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Archive for September, 2004

One of the toughest things for young artists is deciding what subject matter to concentrate on. Once we are a little older it is often simply a matter of looking back on our work and then trying to recognise what our subject matter really is.

If we look at one picture by any artist we see a subject, such as Athena, or Adam. But when we look at the overall output of an artist we begin to discern something else, underlying all their work. This is their theme, and it is quite possible that some artists themselves never become aware of these underlying forces powering their work.

Praxiteles: The ideal

Michelangelo: The male nude

Rembrandt: Humanity

Beethoven: Passion and peace

Mozart: Love

Turner: Passion and peace

Alma-Tadema: Living history

Degas: Grace and power, animal and human

Toulouse-Lautrec: Surgical insight

Klimt: The Eros of beauty

Rodin: The body of God

Rothko: Mood made concrete

What we need to do, is to find out what it is that drives us to create art. This must not be art itself, but that aspect of creation which stirs us, excites us, and turns us on.

This is necessary for two reasons. First, it allows us to cut to the chase, as it were, and to say the things we want to say. (Not truly what we “want” to say, actually, but the things we are here to say.) And second, because unless we can identify early on where our passion lies, we can so easily lose interest in art.

There is some risk in this. We need to explore our psyche, and often our dark side… On the positive side, once we reveal this passion to ourselves it is then batehed in the light of our consciousness. Because the task of true art is simply to celebrate. Good art is the celebration of a great soul; and great art is the celebration of a great soul.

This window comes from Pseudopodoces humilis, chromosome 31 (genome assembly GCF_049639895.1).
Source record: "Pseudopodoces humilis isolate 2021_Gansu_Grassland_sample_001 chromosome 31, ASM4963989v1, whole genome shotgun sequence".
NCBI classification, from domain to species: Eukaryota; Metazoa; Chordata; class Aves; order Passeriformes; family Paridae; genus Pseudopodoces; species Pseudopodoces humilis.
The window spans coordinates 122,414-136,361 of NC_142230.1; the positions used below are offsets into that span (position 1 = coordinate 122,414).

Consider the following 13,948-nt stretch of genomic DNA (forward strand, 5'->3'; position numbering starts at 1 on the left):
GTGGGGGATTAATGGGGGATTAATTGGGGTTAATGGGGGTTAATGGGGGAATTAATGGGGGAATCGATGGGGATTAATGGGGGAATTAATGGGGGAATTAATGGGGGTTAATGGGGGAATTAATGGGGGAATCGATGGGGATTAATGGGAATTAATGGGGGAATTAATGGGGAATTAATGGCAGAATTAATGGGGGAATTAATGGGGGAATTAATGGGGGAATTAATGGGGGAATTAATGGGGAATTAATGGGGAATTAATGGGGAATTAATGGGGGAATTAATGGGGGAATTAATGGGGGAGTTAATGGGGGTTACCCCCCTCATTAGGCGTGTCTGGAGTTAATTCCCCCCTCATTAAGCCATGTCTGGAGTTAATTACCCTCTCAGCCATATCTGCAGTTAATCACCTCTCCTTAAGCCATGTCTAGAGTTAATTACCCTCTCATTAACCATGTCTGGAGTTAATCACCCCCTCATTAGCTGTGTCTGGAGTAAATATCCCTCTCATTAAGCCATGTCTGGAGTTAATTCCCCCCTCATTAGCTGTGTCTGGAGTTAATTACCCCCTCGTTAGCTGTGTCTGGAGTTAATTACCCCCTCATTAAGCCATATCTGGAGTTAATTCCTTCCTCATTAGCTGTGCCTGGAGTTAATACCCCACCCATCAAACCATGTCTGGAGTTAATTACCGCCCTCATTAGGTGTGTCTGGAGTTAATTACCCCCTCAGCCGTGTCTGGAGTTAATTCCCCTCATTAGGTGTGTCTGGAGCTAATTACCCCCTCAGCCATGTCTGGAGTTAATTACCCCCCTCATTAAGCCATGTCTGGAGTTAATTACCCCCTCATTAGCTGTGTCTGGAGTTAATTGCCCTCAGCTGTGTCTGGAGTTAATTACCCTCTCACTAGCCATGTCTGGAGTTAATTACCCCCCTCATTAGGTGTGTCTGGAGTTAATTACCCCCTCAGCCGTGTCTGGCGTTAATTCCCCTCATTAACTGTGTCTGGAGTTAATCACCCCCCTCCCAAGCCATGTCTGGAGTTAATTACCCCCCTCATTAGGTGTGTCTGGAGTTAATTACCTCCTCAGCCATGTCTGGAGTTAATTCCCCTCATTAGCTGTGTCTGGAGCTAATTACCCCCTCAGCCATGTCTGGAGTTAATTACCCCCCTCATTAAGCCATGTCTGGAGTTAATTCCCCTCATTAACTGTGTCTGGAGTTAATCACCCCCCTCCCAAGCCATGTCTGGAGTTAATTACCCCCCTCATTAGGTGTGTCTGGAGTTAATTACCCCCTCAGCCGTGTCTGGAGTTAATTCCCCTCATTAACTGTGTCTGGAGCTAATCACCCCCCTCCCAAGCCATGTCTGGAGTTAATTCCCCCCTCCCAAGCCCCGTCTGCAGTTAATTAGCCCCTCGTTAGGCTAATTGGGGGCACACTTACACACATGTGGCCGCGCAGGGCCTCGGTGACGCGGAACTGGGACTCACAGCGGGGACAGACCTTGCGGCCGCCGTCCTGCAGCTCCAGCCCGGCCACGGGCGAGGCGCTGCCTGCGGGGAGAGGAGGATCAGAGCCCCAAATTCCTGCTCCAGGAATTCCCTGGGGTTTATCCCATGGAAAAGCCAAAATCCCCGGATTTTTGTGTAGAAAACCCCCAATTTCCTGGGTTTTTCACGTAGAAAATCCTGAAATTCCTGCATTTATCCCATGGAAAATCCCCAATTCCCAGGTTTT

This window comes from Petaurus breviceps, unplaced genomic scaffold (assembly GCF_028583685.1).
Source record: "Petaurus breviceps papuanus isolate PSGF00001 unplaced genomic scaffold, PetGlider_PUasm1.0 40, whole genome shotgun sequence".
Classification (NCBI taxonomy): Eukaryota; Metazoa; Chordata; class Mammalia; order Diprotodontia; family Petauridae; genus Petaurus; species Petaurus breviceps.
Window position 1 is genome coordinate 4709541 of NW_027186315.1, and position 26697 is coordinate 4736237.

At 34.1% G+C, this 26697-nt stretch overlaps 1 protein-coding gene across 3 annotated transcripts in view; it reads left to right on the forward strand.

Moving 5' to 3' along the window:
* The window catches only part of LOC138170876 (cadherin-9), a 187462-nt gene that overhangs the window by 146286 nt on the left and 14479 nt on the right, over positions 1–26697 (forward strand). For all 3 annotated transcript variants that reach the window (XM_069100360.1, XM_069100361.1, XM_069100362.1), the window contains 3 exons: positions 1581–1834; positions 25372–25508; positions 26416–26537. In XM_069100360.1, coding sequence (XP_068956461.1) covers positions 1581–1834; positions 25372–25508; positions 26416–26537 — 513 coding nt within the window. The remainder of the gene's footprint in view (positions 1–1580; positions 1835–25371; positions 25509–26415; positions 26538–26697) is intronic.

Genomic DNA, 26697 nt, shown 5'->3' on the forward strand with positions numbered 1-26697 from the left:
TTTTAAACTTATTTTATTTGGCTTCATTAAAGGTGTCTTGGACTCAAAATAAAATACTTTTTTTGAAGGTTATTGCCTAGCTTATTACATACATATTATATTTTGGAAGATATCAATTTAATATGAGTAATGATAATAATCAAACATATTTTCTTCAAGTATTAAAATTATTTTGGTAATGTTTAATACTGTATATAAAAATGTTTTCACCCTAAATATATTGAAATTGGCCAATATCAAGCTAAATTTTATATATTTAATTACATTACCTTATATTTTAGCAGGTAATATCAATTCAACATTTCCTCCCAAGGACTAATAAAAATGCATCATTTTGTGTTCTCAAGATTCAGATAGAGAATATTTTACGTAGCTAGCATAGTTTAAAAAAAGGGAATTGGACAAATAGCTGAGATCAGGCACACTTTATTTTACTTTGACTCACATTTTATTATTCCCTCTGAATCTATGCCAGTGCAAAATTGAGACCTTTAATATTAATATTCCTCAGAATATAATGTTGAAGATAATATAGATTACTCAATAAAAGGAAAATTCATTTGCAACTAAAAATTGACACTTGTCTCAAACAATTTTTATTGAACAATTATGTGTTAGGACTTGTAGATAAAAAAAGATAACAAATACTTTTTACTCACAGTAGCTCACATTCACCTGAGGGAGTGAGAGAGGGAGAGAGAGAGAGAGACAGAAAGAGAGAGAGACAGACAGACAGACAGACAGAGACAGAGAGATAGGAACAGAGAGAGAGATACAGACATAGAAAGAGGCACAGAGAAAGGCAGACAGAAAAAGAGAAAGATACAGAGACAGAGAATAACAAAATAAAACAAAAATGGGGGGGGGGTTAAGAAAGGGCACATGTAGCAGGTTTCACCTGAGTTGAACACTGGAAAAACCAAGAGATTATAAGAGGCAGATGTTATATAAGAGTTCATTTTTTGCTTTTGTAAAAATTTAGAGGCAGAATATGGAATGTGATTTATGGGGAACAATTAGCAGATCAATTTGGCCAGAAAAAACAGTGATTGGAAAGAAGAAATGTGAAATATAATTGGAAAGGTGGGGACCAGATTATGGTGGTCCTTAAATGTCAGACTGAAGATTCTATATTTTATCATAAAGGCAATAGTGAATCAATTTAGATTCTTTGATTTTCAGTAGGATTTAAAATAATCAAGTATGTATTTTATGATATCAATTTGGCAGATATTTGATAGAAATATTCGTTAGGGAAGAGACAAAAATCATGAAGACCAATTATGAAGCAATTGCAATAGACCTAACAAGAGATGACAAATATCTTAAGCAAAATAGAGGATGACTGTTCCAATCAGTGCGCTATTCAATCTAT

Practically, finding your theme requires us do do many pictures, from life, from memory, and from imagination. And at the slow pace at which good paintings are created, this process would take decades. The way to explore this world and with it our responses to this world, is to draw. To draw without ceasing. “Draw many lines, young man,” Ingres told Degas, and, “Draw the thousand-and-one things,” Hokusai was instructed.

Get a sketchbook, a large (A4) hard-cover book with quality paper, and use it, not as a sketchbook, but as a book of nature study, as a diary, as a scrapbook, and as a notebook for thoughts on life and art. This book is to become your alter ego, your Portrait of Dorian Gray. And as you fill one, move on to the next one. At least one drawing a day, for the rest of your life.

And when we die, our sketchbooks will be our true legacy. Greater than our so-well crafted paintings and sculptures; intimate, passionate.

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